07:17 Thursday 15th March 2012
Cambridge Breakfast Show
BBC Radio Cambridgeshire
JEREMY SALLIS: Let’s talk about potholes. Despite the mild winter, it’s going to take eleven years to clear the backlog of potholes on the UK roads, according to a new report out today. The annual report from the Asphalt Industry Alliance says £90 million was spent on repairing the 1.7 million potholes last year. The report also says the number of complaints received by local authorities from the general public about the condition of roads increased by 10%. Well let’s speak to the Director of the Asphalt Industry Alliance, David Weeks. A very good morning to you David.
DAVID WEEKS: Good morning.
JEREMY SALLIS: We’re catching our tail here. It doesn’t look like we’re ever going to catch up.
DAVID WEEKS: No. And potholes, remember, are not an inevitable result of severe winter weather. They’re a symptom of the fact that the roads haven’t been properly maintained. A well maintained road lasts for twenty years, and doesn’t get potholes. But a poorly maintained road which has surface cracks, isn’t regularly maintained, breaks up in bad weather. And this is the root of the problem. We’re suffering from ten, fifteen years of chronic and historic underfunding of the road network. And now we’re beginning to pay the price, literally.
JEREMY SALLIS: And what’s your view on going round with a little bucket of tarmac and just filling in the holes, which we often see on our roads?
DAVID WEEKS: A complete waste of money. Reactive maintenance is a false economy. It has to be done, and we accept that, but we’d be far better off looking at investing to save. In other words, ripping up that road and properly resurfacing it, rebuilding it. It will last for twenty years, the potholes won’t come back, and you know we’ll have to pick up the tab at some stage, so let’s do it now. Bite the bullet and let’s get our local authority highway engineers to put forward five, ten, fifteen year maintenance plans, and then guarantee them funding. It doesn’t mean extra money. It just means a difference in the way the money comes to them. And it allows them to do this work.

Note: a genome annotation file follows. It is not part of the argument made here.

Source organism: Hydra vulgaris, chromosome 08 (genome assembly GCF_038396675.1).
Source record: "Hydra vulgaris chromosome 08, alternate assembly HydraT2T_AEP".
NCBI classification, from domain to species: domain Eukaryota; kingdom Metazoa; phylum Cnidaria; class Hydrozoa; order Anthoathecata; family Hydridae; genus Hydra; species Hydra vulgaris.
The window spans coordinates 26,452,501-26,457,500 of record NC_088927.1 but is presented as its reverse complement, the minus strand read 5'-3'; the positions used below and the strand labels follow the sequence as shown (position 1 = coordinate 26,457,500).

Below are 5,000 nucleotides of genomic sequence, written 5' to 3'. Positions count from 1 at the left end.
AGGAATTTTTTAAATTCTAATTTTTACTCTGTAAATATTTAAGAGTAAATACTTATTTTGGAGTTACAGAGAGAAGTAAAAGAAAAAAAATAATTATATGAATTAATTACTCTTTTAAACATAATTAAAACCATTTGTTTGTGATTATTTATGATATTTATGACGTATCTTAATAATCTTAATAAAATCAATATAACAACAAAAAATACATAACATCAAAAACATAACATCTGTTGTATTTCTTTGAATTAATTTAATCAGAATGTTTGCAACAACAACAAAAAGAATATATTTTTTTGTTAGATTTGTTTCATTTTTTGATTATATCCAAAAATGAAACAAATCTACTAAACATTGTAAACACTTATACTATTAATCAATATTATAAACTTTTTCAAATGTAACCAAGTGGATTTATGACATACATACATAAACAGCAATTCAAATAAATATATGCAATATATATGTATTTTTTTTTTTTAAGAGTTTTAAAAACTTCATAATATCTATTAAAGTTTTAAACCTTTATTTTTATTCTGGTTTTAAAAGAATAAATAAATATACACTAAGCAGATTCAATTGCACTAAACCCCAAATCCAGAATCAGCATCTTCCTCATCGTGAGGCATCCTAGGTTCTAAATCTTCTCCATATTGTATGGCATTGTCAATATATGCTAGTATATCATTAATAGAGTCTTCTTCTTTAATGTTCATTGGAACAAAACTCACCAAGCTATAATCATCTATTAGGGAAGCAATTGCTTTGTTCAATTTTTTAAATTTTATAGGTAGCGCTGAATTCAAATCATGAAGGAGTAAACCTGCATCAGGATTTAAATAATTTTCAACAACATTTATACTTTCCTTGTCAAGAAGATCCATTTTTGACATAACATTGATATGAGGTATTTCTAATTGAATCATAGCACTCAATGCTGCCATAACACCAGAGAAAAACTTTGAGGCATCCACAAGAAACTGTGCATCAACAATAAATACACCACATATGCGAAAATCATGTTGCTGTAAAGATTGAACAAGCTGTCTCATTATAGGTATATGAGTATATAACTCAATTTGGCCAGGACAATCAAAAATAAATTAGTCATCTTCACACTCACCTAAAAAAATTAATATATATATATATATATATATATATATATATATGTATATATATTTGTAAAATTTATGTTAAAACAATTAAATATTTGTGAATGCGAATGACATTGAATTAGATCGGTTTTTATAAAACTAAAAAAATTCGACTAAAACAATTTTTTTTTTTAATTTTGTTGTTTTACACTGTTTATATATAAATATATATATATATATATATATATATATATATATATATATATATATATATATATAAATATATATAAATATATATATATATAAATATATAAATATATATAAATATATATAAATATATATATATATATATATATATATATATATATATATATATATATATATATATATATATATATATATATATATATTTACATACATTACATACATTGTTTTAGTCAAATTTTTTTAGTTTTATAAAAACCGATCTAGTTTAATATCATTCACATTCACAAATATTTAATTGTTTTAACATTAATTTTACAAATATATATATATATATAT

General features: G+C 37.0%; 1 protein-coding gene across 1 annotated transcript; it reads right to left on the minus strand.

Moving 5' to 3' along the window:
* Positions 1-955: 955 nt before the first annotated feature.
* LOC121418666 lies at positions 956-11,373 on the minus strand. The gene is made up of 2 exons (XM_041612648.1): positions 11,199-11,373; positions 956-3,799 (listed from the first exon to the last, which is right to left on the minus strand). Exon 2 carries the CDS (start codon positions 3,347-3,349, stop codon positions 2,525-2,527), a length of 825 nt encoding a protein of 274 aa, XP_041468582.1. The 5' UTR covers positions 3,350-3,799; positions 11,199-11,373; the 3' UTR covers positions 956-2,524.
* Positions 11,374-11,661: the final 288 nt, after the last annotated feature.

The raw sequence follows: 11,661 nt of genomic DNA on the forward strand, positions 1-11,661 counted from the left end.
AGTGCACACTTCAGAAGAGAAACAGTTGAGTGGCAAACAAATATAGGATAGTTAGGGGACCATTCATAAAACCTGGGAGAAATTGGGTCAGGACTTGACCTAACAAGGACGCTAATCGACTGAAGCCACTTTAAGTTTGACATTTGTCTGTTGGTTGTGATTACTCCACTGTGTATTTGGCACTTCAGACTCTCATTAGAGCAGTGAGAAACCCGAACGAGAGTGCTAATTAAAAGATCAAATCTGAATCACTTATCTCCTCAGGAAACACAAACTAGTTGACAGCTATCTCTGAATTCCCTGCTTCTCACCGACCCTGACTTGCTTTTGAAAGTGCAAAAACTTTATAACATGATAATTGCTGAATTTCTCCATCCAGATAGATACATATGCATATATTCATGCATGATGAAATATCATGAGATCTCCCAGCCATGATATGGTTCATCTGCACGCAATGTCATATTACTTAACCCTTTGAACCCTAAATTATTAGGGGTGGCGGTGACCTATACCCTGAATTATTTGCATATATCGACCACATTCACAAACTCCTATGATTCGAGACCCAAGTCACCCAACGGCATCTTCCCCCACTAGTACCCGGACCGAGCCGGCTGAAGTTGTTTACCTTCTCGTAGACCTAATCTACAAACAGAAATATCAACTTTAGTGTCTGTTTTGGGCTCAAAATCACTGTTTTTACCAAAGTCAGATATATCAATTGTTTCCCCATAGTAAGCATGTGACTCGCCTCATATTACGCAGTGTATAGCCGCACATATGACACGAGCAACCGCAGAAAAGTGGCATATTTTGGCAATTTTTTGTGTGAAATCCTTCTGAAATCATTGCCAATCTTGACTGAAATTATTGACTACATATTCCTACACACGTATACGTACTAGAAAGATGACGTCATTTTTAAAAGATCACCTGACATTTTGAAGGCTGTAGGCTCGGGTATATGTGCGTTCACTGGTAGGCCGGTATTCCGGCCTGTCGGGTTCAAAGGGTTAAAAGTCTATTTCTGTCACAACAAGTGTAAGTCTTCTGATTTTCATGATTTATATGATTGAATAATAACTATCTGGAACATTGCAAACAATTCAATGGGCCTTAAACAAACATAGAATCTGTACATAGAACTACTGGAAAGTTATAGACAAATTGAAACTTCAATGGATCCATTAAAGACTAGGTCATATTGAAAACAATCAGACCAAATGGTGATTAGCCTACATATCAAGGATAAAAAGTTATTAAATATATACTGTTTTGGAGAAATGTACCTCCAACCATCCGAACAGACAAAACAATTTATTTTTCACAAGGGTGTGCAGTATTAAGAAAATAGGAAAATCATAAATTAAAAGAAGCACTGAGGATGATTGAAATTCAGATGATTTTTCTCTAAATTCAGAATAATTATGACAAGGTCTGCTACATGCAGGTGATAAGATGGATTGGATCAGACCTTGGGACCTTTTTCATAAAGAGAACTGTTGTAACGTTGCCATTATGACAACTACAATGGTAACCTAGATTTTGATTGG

JEREMY SALLIS: What about areas in which we live as well. You go out into the Fens, when we have a drought like we’re experiencing at the moment, the soil can really shift. And that can have a massive effect on the roads. Is enough being done to look at that issue?
DAVID WEEKS: I don’t think that’s such a big problem. And again, a well engineered road, a good solid structure, won’t be affected by drought. It won’t be affected by freeze-thaw in the winter. Roads are pretty resiliant. They’re also reasonably flexible. The concern really is the fact that too many of them have been left and pushed to one side. And local authorities have focused on lots of other services, which are very important, and we understand why, but I think they need to understand that without a robust road network, all those other services literally grind to a halt.
JEREMY SALLIS: And what are road users telling you David?
DAVID WEEKS: Well we don’t talk to road users. But we talk to local authority highway engineers, and 70% of them across England and Wales have responded to our survey. This isn’t just some kind of wet finger in the air survey. It’s very robust numbers. And there is real concern among the highway engineers. They’re telling us that 20% of their roads are in such poor condition that they’ve less than five years life. That is becoming a crisis.
JEREMY SALLIS: And so if we don’t do it now, what’s going to happen?
DAVID WEEKS: Well we’ll continually be doing this chasing our tail, patching and mending, throwing good money after bad, spending money on compensation claims for people who have either injured themselves, or damaged their vehicles. And this downward spiral we’re in will just continue. We’ve really got to get to grips with this. And we’re talking to the Government about how they may help. But they’ve got to make it easier for local authorities to raise funds to support long term plans, and we’ve got to provide better means of protecting highway maintenance funds at a local level. Because the highway engineers are also telling us that they don’t necessarily get all the money that comes in to their authority.
JEREMY SALLIS: David, good to talk to you this morning. Thank you. That’s David Weeks, who’s the Director of the Asphalt Industry Alliance.